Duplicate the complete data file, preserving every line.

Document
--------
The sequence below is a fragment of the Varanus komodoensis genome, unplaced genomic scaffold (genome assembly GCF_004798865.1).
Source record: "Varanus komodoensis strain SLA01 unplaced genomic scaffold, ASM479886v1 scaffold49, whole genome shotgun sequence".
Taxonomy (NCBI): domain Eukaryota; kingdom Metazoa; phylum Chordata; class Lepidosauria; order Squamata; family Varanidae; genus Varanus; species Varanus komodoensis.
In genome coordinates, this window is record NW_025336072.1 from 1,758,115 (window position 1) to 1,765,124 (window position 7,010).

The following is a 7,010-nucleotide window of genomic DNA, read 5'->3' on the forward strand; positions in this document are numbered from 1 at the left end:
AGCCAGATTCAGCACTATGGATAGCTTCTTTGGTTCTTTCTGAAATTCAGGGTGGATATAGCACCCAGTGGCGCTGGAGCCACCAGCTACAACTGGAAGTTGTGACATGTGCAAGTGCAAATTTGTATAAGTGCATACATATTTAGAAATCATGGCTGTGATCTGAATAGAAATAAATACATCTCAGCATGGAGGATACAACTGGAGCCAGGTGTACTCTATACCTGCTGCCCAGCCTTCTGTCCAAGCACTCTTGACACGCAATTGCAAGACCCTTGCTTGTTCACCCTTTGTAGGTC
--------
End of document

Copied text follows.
The sequence below is a fragment of the Varanus komodoensis genome, unplaced genomic scaffold (genome assembly GCF_004798865.1).
Source record: "Varanus komodoensis strain SLA01 unplaced genomic scaffold, ASM479886v1 scaffold49, whole genome shotgun sequence".
Taxonomy (NCBI): domain Eukaryota; kingdom Metazoa; phylum Chordata; class Lepidosauria; order Squamata; family Varanidae; genus Varanus; species Varanus komodoensis.
In genome coordinates, this window is record NW_025336072.1 from 1,758,115 (window position 1) to 1,765,124 (window position 7,010).

The following is a 7,010-nucleotide window of genomic DNA, read 5'->3' on the forward strand; positions in this document are numbered from 1 at the left end:
AGCCAGATTCAGCACTATGGATAGCTTCTTTGGTTCTTTCTGAAATTCAGGGTGGATATAGCACCCAGTGGCGCTGGAGCCACCAGCTACAACTGGAAGTTGTGACATGTGCAAGTGCAAATTTGTATAAGTGCATACATATTTAGAAATCATGGCTGTGATCTGAATAGAAATAAATACATCTCAGCATGGAGGATACAACTGGAGCCAGGTGTACTCTATACCTGCTGCCCAGCCTTCTGTCCAAGCACTCTTGACACGCAATTGCAAGACCCTTGCTTGTTCACCCTTTGTAGGTC